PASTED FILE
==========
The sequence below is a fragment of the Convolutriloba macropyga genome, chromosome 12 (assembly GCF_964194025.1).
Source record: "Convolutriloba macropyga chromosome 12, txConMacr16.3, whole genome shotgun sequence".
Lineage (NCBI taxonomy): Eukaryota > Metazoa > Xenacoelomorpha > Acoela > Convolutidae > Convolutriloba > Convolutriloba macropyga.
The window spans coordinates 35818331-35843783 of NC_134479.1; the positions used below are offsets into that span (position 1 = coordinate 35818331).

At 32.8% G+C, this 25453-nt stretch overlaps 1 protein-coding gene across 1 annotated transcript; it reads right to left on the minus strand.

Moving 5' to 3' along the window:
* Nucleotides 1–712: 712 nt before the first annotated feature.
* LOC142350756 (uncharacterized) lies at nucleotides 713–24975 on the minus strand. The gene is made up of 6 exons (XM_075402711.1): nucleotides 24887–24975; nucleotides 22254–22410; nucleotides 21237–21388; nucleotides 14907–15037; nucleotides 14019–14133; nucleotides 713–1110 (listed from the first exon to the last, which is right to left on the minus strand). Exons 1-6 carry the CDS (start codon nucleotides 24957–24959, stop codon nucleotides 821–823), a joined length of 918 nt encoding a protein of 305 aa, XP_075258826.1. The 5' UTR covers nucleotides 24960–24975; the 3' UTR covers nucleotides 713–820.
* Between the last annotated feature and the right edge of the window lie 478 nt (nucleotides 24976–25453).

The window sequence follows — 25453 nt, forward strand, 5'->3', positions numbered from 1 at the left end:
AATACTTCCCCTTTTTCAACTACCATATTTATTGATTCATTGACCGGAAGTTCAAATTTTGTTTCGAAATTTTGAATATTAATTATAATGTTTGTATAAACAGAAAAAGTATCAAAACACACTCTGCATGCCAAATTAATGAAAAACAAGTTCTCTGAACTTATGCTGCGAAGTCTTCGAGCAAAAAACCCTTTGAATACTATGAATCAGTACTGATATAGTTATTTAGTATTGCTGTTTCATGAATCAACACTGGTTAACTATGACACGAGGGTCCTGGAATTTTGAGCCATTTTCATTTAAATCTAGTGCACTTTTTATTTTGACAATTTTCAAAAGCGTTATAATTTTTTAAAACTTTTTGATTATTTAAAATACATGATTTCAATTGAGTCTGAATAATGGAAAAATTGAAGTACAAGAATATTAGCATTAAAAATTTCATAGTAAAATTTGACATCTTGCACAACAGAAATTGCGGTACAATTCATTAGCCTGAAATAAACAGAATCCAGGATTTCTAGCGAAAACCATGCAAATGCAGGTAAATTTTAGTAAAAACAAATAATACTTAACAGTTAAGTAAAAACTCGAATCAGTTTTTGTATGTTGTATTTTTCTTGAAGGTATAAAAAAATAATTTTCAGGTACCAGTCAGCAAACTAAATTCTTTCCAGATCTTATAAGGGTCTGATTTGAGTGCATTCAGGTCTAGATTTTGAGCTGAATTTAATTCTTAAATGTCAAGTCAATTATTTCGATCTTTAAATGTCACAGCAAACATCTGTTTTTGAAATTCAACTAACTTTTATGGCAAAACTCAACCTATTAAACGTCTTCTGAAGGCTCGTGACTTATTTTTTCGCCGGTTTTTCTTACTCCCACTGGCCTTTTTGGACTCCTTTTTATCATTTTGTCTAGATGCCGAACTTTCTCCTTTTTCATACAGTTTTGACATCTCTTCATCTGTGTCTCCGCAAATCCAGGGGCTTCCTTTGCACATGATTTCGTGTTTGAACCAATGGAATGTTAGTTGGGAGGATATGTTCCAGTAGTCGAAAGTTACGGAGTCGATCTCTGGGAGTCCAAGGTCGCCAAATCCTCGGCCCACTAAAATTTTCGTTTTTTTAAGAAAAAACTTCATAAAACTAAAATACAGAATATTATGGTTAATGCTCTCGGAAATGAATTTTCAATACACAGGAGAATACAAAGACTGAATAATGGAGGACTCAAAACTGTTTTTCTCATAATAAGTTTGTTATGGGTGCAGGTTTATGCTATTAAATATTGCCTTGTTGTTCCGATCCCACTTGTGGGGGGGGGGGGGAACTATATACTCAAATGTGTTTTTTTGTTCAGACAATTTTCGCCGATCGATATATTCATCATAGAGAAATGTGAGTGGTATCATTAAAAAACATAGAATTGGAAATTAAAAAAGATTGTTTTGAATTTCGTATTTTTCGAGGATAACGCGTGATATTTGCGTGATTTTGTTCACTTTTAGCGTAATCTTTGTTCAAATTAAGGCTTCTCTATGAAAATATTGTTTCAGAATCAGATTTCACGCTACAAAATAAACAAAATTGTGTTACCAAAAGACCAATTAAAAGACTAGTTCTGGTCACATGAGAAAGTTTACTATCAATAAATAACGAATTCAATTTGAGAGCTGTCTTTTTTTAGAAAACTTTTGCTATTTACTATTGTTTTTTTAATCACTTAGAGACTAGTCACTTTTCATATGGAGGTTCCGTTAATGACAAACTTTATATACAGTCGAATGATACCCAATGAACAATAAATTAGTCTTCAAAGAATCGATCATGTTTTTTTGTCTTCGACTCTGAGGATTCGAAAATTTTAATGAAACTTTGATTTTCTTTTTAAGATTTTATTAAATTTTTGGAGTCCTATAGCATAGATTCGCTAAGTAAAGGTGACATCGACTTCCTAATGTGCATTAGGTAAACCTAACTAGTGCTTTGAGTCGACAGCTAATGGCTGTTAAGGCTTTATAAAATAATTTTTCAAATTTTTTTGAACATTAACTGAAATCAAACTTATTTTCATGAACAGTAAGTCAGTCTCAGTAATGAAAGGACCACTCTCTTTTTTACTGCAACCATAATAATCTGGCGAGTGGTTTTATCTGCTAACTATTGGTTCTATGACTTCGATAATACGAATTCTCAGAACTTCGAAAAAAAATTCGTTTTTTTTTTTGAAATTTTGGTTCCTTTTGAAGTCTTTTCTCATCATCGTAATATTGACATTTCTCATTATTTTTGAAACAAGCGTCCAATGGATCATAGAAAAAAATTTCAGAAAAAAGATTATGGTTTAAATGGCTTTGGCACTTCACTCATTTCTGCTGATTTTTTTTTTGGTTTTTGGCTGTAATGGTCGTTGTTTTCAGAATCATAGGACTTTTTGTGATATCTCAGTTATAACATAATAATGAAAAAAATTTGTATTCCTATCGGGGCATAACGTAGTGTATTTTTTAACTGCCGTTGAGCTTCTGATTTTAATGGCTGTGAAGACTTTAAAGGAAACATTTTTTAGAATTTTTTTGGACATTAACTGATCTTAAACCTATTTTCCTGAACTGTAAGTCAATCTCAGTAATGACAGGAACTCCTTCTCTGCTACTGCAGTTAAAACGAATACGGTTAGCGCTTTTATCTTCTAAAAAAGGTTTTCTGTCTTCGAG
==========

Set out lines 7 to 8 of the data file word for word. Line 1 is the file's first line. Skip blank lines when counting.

* Nucleotides 1–712: 712 nt before the first annotated feature.
* LOC142350756 (uncharacterized) lies at nucleotides 713–24975 on the minus strand. The gene is made up of 6 exons (XM_075402711.1): nucleotides 24887–24975; nucleotides 22254–22410; nucleotides 21237–21388; nucleotides 14907–15037; nucleotides 14019–14133; nucleotides 713–1110 (listed from the first exon to the last, which is right to left on the minus strand). Exons 1-6 carry the CDS (start codon nucleotides 24957–24959, stop codon nucleotides 821–823), a joined length of 918 nt encoding a protein of 305 aa, XP_075258826.1. The 5' UTR covers nucleotides 24960–24975; the 3' UTR covers nucleotides 713–820.